The same can be said for your life. I’ve met too many people that are reticent to be bold becasue they are frightened to death of getting burned. Fear of failure; fear of rejection, and fear of being “found out” hold many of you back in your professional and personal life. I’m convinced that many people go to their graves carrying a lifetime full of left over and now useless “poker chips.” They couldn’t drag themselves to take on the full brunt of the heater. The same suggestions I listed above are applicable personally, too. The difference is that you may well have people that are very important to you counting on you being everything you can be. You’d do well not to let them – or yourself- down.

Be  more like Bella. Don’t take a chance of letting one degree of heat get by you. You never want to end a game with extra “chips” in your hand.

[Check out Unleashed Universe to transform your business and life in 90 days. Feel the heat…]

© 2016 Toro Consulting, Inc. All Rights Reserved

 

Forever Billy

March 15, 2016 Leave a comment

I lost a childhood friend yesterday after a 3 -year battle with ALS. One of the ways I mourn loss is to write about it. I hope you’ll indulge me the opportunity to share about my friend…

Forever Billy

An Open-Letter Tribute from Dan Weedin

 Billy.

That was your name when we first met in grade school at Olympic View Elementary. My earliest recollections of you were in 2nd or 3rd grade, but the first time we were actual classmates was in Mr. Algier’s class. You were one of the tallest guys in school and with the big, blond wild hair flying all over the place, you were a little intimidating!

Somewhere around that time, we discovered a similar passion for playing basketball. We’d play with all the other kids on the 8-foot baskets at school and soon you’d start finding your way over to my house to shoot at my hoop. As it would turn out, we’d be teammates for the next 8 years – 2 years as Olympic View Intruders; 3 years as North Whidbey Junior High Cougars; 2 years as Oak Harbor Wildcats; and then finally after coming to the stark realization our high school careers had hit it’s ceiling, we formed our intramural team as seniors on The Supreme Court. There’s one thing I know from years of playing and coaching sports, there’s a tremendous bond when teammates experience victory and defeat; joy and sadness; and going to battle every day together. In our 8 years as teammates, you and I shared an undefeated team, playing “jam ball” years later on those 8-foot baskets, and our “retirement” together.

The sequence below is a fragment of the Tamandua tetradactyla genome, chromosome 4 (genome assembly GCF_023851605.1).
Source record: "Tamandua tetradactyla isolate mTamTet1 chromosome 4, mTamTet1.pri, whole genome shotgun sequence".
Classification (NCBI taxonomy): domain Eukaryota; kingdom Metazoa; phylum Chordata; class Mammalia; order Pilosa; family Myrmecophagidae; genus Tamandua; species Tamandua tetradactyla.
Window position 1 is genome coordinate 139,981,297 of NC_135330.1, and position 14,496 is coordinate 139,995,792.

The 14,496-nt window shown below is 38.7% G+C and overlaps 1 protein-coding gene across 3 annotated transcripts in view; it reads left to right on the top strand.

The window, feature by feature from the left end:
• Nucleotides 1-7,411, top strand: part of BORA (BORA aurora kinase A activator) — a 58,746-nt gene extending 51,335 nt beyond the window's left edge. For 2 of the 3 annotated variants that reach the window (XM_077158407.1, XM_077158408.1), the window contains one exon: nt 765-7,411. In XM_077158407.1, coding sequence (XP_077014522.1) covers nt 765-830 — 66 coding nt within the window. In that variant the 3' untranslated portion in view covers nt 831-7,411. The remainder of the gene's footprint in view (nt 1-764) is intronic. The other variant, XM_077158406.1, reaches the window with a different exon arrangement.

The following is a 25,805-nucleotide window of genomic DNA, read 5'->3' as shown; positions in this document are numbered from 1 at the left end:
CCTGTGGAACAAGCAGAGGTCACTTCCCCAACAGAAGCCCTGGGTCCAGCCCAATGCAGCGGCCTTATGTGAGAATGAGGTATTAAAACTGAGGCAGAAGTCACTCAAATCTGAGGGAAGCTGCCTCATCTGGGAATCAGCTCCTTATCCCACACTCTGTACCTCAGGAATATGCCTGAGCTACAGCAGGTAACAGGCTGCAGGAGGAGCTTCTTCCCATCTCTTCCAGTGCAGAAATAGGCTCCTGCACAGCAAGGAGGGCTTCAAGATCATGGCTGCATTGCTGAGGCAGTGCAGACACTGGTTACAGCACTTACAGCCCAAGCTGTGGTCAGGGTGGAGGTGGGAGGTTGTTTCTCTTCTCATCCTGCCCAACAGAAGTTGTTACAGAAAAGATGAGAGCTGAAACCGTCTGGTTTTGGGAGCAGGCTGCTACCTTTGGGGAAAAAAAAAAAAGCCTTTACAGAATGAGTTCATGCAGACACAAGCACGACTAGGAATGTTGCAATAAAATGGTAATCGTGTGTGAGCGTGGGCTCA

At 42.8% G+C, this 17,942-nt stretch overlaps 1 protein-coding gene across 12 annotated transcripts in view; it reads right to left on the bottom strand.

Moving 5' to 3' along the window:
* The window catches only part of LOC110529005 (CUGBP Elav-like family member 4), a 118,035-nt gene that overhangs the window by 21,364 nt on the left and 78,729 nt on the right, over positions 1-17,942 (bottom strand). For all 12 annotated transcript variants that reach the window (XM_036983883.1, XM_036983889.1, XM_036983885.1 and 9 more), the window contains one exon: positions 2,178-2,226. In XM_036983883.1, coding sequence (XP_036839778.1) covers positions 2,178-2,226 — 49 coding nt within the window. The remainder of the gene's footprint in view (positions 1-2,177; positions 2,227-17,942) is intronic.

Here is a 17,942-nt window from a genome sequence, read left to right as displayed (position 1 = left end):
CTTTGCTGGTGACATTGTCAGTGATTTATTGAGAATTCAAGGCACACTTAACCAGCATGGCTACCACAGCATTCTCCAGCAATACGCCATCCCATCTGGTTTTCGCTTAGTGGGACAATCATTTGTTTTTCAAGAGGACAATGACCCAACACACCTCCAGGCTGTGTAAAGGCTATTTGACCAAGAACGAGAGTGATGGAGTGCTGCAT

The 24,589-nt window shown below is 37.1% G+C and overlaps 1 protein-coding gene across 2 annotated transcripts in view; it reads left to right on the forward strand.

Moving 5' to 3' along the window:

Do you remember we went to our very first R-rated movie together in 7th grade? Your dad took us to the old theater in Oak Harbor to watch Animal House. I think he even bought me some Junior Mints. Both my mom and dad passed away without me ever telling them! Even when Mom had dementia, I didn’t have the guts to tell her! One of our childhood “secrets,” which may not be so secret anymore.

I remember the day in junior high that your father died in the Anacortes oil refinery explosion. We were in 8th grade and I had no idea what to say. What was poignant to me was that you kept on going during the day. In the face of pain, you were resilient. This certainly would be a necessary characteristic for you later in life.

One of my most fun memories of our friendship was our love of Spanish. I think we must have tracked our learning from Ms. Walters at NW all the way though Señora Ingram at OHHS. We both got pretty good. Do you remember that we would be playing Monopoly at my house with Alex V. and speak only in Spanish to tick him off because he didn’t speak it. He would get so angry and threaten to leave if we didn’t stop. We eventually did – and then re-started over and over again!